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2013 President's Commencement Colloquy
Patricia Q. Stonesifer
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“President’s Commencement Colloquy”
Rensselaer Polytechnic Institute, May 24, 2013

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Patricia Q. Stonesifer
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“Rensselaer Commencement”
Rensselaer Polytechnic Institute, May 25, 2013
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Patricia Q. Stonesifer
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“Rensselaer Commencement”
Rensselaer Polytechnic Institute, May 25, 2013
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PATRICIA Q. STONESIFER

Honorary Doctor of Humane Letters | News Release

A longtime leader in the technology, foundation, and nonprofit arenas, Stonesifer is a graduate of Indiana University. She is president and CEO of Martha’s Table, a nonprofit organization in Washington, D.C., focused on providing food, nutrition, education and other support to help individuals and families break the cycle of poverty. She also advises business, nonprofit, and government leaders on strategies for reducing inequity. In 2012, she completed a three-year term as chair of the Smithsonian Institution Board of Regents.

In the 10 years prior, she was the founding CEO of the Bill & Melinda Gates Foundation. She continues to serve on the Smithsonian Board of Regents, as well as on the board of the National Museum of African American History and Culture. She is involved in several education efforts including America Achieves Advisory Board, Hope Street Group Advisor, Raise DC Executive Team, and Circle of Allies and Champions for the National Council of Youth Leaders. 

In 2010, President Barack Obama appointed her as chair of the White House Council on Community Solutions, which was charged with identifying community-level solutions to address the nation’s biggest challenges. Other nonprofit boards on which Stonesifer has served include the Seattle Foundation, the GAVI Fund, One.org, the Seattle YWCA, the Center for Global Development, and the Broad Institute.

 Before joining the Gates Foundation, Stonesifer spent two decades working in technology, culminating as senior vice president at Microsoft. She is on the corporate boards of directors of Amazon.com and Miraval Resorts, and formerly served on the boards of Alaska Airlines, Kinko’s, and Viacom.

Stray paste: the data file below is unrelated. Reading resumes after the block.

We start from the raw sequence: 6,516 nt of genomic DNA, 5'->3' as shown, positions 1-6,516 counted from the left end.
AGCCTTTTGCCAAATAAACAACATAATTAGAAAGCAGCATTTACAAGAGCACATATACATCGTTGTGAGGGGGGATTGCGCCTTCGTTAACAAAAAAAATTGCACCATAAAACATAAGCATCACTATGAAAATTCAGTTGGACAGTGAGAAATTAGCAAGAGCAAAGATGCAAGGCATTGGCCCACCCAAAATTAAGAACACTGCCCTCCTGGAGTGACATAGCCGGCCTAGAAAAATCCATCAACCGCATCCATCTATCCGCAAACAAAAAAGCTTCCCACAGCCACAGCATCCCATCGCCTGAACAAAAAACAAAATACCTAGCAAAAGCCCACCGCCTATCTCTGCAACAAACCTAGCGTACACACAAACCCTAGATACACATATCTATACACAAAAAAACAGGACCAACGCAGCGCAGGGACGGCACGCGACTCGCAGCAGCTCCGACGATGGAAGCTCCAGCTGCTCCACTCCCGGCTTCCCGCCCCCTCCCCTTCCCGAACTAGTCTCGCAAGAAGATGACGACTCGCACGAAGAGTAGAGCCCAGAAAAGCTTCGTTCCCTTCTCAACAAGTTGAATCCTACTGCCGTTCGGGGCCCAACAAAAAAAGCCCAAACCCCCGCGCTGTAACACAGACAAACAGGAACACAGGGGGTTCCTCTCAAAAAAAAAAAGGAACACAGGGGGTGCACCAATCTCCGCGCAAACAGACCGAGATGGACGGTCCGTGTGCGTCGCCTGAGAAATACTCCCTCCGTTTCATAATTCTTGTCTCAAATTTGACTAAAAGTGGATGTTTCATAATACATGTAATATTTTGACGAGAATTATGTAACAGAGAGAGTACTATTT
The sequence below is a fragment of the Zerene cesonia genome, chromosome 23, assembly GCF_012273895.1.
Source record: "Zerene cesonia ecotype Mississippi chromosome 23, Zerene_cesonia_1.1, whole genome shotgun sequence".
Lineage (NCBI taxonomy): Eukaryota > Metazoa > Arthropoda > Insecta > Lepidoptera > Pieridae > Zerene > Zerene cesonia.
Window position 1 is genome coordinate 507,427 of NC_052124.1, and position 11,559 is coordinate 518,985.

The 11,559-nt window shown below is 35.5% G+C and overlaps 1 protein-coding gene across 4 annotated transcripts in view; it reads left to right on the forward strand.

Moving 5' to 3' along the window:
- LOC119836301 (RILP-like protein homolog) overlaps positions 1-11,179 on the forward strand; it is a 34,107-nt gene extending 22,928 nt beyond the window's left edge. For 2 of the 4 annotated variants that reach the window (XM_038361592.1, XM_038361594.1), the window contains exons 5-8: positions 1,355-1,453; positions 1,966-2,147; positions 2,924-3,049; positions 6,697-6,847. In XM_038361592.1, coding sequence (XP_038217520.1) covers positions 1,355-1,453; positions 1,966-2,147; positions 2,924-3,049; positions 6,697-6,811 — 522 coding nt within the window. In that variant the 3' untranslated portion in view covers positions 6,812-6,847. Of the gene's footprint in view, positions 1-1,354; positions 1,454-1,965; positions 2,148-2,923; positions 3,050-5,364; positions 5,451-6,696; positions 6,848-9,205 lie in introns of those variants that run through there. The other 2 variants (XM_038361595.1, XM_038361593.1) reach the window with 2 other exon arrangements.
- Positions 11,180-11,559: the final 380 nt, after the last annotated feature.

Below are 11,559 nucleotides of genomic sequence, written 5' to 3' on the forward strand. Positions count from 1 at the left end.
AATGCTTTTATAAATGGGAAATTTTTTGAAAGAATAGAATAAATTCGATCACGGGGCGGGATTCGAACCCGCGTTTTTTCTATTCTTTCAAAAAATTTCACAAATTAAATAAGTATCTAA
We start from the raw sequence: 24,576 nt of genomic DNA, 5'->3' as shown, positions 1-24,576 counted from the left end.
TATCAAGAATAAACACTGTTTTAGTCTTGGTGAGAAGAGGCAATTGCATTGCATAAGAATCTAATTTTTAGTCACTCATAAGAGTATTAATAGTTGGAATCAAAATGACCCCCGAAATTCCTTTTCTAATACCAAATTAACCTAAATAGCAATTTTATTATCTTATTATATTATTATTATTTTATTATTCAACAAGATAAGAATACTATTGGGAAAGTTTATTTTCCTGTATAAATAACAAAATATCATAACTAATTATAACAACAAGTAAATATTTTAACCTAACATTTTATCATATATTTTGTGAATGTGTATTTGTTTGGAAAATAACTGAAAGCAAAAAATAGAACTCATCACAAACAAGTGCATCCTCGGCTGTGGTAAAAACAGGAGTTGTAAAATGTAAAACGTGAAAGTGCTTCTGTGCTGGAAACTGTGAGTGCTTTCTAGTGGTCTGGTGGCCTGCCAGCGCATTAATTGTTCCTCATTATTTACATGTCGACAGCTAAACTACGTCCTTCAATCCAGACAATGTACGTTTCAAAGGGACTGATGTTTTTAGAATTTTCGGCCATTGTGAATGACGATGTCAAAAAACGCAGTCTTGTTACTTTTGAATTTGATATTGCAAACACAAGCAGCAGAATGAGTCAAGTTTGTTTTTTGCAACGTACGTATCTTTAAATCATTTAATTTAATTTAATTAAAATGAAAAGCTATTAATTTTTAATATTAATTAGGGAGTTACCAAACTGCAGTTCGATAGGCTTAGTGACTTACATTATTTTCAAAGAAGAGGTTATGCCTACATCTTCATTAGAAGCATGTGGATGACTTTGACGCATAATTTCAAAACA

Stonesifer served as a member of the U.S. delegation to the United Nations General Assembly Special Sessions on AIDS.

Commencement Remarks by Patricia Q. Stonesifer (as prepared for delivery on May 25, 2013)

Thank you to my friend,  Dr. Jackson, for all you do for RPI and all you do to elevate the importance of great education for all students in this country. I am in awe of my fellow honorees. And glad to be here!  Who would have thought—dropping out of college at age 19, returning years later to complete my degree with a toddler stashed in the university day care—I would stand here today on this beautiful campus—envying the past 4 years you have experienced.

Someone said  “The over prepared mind can be a buffer to Experience”.  You, my young friends, today more than any other day in your life—have over prepared Minds. But you are soon going to dive headfirst into Experience!  So let me share with you the secret to the wonderful path I have been on these past 35 years of my own Experience. 

Just three words—Choose Good Work.

What does it mean to choose good work? Howard Gardner and his colleagues have identified that good work is when the three “e”s align…  Ethical, Excellent and Engaged.

Good work is Ethical—Seek work—seek bosses—seek institutions—seek responsibilities—that are highly aligned with your values. Look past an organization or individual’s branding and prestige and instead explore their history, actions and their commitments going forward. But ethics is not enough…

Good work is “Excellent”—Insist that where you choose to work— can be held up as the very best at what it does or aims to achieve—and ensure you only take jobs—you only spend your precious days—where YOU can do excellent work.

And the final E—good work keeps you “Engaged”—deeply deeply engaged.  You care about your work and you want to learn how you can do it even better. You lose yourself in the work—you lose yourself in the puzzle, the beauty, the purpose…

But I would add that 4th E—EXPERIENCING.

To do truly Good Work—you must keep EXPERIENCING. You must take the time to be really and truly connected— individually—and collectively as a community—to those who your work is meant to support. If you’re building vaccines, if you’re creating solutions to global warming, if you’re leading a foundation—get out of the lab, out of the office, out of the theory—and take the chance to live your work—put yourself in the shoes of the person or community you aim to serve and really attempt to understand what they need, why that is the case, and how you can stand WITH them to create the change you both seek.

In short—Choose Good Work. If you do, it will, indeed, add up to a very Good Life.  

Congratulations!

2013 President’s Commencement Colloquy
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